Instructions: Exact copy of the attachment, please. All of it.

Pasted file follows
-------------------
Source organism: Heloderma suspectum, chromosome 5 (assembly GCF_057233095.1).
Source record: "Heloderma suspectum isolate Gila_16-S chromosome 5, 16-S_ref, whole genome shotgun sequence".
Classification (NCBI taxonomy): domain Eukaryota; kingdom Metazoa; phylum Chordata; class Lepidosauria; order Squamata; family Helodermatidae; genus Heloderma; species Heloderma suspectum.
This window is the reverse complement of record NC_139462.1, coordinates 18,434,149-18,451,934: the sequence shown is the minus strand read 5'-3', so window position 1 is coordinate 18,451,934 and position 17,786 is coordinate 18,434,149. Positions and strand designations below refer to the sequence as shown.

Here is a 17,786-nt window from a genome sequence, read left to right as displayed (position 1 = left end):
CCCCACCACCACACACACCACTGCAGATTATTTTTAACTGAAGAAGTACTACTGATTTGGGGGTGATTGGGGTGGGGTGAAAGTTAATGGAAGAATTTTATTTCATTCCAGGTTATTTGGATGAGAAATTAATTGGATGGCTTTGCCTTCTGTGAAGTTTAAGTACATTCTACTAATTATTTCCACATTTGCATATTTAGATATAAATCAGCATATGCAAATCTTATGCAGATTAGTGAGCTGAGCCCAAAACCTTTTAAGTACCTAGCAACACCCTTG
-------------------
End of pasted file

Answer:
Source organism: Heloderma suspectum, chromosome 5 (assembly GCF_057233095.1).
Source record: "Heloderma suspectum isolate Gila_16-S chromosome 5, 16-S_ref, whole genome shotgun sequence".
Classification (NCBI taxonomy): domain Eukaryota; kingdom Metazoa; phylum Chordata; class Lepidosauria; order Squamata; family Helodermatidae; genus Heloderma; species Heloderma suspectum.
This window is the reverse complement of record NC_139462.1, coordinates 18,434,149-18,451,934: the sequence shown is the minus strand read 5'-3', so window position 1 is coordinate 18,451,934 and position 17,786 is coordinate 18,434,149. Positions and strand designations below refer to the sequence as shown.

Here is a 17,786-nt window from a genome sequence, read left to right as displayed (position 1 = left end):
CCCCACCACCACACACACCACTGCAGATTATTTTTAACTGAAGAAGTACTACTGATTTGGGGGTGATTGGGGTGGGGTGAAAGTTAATGGAAGAATTTTATTTCATTCCAGGTTATTTGGATGAGAAATTAATTGGATGGCTTTGCCTTCTGTGAAGTTTAAGTACATTCTACTAATTATTTCCACATTTGCATATTTAGATATAAATCAGCATATGCAAATCTTATGCAGATTAGTGAGCTGAGCCCAAAACCTTTTAAGTACCTAGCAACACCCTTG